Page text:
“He was living in Chelsea and was going anywhere and everywhere on the T. He loved public transportation,” she added. “I said I’d take him to Maine so he could see the coast. He thought it was a date and I didn’t. So a week later we had a real date.”

They married and had three daughters while Mr. Martin worked on a succession of campaigns for Democrats and also managed finances for the public policy think tank MassINC.

“I would say that for most of the time in which I worked with him, I felt like I was working for him, which is one of David’s particularly effective ways of doing what he does,” said Tripp Jones, a MassINC cofounder. “We were a fledgling, growing, struggling startup back then, and David held my feet to the fire and held me accountable.”

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Mr. Martin did so with “an incredible twinkle in his eye and a very dry sense of humor,” Jones said. “I felt like I was the piano for the guy. He knew exactly how to have the most fun striking different chords. It didn’t matter if you were the boss or anybody else. He knew how to keep you on your toes.”

Jones added that Mr. Martin “was a real treasure. Those of us who had the pleasure to work with him are super, super lucky.”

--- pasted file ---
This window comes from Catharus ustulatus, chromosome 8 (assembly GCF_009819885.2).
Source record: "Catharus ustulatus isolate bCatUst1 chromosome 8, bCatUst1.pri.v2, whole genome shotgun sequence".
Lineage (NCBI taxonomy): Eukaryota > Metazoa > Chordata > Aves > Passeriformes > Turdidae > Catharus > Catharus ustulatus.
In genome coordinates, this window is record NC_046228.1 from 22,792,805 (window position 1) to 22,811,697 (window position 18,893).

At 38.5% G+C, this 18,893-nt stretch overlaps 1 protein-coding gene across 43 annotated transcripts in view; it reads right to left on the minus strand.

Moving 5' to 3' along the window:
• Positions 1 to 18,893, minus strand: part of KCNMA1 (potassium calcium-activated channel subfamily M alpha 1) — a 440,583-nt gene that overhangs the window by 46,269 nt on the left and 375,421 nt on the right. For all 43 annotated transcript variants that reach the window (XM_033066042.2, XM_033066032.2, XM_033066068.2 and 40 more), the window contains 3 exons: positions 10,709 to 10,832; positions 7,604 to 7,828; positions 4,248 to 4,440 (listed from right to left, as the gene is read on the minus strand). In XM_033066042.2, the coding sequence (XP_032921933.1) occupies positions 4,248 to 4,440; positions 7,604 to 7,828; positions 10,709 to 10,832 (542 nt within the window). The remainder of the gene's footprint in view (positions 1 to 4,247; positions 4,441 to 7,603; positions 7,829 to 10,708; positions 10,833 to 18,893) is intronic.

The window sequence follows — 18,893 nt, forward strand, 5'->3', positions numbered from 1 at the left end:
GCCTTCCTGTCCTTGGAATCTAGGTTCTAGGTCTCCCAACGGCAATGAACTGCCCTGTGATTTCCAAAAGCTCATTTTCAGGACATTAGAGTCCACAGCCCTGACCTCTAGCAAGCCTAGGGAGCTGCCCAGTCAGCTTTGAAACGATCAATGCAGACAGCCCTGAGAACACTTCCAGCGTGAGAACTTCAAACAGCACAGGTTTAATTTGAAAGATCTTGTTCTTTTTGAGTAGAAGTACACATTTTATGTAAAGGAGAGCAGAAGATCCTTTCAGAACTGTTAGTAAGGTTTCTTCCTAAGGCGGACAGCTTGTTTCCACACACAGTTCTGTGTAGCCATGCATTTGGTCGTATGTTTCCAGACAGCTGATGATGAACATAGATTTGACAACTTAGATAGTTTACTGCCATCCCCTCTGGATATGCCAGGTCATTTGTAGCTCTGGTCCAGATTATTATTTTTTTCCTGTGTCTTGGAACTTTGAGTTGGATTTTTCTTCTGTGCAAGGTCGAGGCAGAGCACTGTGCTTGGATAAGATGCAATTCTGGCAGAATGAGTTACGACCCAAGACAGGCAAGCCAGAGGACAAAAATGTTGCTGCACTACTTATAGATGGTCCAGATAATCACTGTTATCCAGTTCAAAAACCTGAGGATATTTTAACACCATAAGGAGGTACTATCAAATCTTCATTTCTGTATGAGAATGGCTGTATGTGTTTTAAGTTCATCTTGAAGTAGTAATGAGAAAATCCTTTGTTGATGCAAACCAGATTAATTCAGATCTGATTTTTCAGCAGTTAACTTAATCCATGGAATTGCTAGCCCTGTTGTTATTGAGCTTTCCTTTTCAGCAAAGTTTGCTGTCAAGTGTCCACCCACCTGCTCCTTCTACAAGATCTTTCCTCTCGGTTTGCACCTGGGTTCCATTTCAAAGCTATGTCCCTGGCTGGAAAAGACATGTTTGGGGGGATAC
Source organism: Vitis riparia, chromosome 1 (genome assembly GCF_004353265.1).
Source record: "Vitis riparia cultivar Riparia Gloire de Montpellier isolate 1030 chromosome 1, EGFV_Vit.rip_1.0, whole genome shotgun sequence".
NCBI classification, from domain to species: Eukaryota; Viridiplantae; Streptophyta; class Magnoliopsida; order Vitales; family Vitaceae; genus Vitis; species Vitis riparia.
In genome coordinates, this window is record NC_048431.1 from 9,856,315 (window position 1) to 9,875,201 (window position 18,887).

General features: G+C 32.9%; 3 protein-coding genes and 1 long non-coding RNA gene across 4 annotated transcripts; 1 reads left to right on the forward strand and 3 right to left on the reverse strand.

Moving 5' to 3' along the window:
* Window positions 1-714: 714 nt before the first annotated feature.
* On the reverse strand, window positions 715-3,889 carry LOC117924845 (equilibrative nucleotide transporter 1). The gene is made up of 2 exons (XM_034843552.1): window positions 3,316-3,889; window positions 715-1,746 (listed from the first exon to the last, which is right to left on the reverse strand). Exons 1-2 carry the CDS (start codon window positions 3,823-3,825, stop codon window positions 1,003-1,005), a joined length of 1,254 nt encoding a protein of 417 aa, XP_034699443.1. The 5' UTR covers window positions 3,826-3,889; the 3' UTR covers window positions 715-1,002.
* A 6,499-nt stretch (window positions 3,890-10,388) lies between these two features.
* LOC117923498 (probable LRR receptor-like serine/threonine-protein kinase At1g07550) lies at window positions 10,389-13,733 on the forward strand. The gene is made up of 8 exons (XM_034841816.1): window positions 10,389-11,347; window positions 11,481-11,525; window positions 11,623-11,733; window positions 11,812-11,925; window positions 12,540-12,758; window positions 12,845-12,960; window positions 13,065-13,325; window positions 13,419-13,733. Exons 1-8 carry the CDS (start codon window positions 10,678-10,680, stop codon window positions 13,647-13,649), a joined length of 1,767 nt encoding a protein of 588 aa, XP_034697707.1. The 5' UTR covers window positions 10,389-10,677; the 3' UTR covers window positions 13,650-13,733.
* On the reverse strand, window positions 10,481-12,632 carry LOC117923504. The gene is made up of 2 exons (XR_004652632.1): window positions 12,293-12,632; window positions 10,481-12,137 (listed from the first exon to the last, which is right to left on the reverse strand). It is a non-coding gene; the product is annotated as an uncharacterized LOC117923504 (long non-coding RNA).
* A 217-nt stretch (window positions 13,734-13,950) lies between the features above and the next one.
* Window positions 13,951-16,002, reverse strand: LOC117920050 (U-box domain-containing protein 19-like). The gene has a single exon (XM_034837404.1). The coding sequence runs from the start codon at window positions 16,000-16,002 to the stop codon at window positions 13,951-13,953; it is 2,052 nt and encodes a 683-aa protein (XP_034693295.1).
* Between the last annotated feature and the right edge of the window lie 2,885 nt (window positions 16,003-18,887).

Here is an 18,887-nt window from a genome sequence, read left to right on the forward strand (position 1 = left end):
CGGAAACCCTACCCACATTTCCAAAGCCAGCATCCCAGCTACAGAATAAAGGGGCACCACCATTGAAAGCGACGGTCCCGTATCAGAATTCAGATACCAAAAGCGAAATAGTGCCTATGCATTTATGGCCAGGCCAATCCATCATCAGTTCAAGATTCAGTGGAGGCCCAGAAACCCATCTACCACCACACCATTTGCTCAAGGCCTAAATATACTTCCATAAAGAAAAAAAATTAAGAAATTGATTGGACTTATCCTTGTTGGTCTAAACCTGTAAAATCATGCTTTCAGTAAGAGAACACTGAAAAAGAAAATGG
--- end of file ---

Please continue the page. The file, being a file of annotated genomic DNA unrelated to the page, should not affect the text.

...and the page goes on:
A service has been held for Mr. Martin, who in addition to his wife leaves his daughters, Allison, Emily, and Vivian, all of Dedham, and a brother, Chris of Ridgway, Colo.

“He loved his girls,” Gemma said. “When they were little and he worked for MassINC, each one of them got a special day when they could take the train into the office, go out to lunch, do whatever they wanted.”

About a dozen years ago, the couple founded the Chick Montana Group, named after a villain Mr. Martin liked on the “Perry Mason” TV series. To every task Mr. Martin brought unflagging energy. “When you work from home, it’s always there,” Gemma said. “I would get up at the late hour of 7 a.m. and he would have been working for two hours.”

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Yet throughout he used his wry, deadpan wit to make campaign work feel more manageable for candidates and colleagues.

“He did not change,” Corrigan said. “His sense of what was important in life? He stuck with it. And he was very courageous in maintaining his sense of humor the whole way.”


Bryan Marquard can be reached at bryan.marquard@globe.com.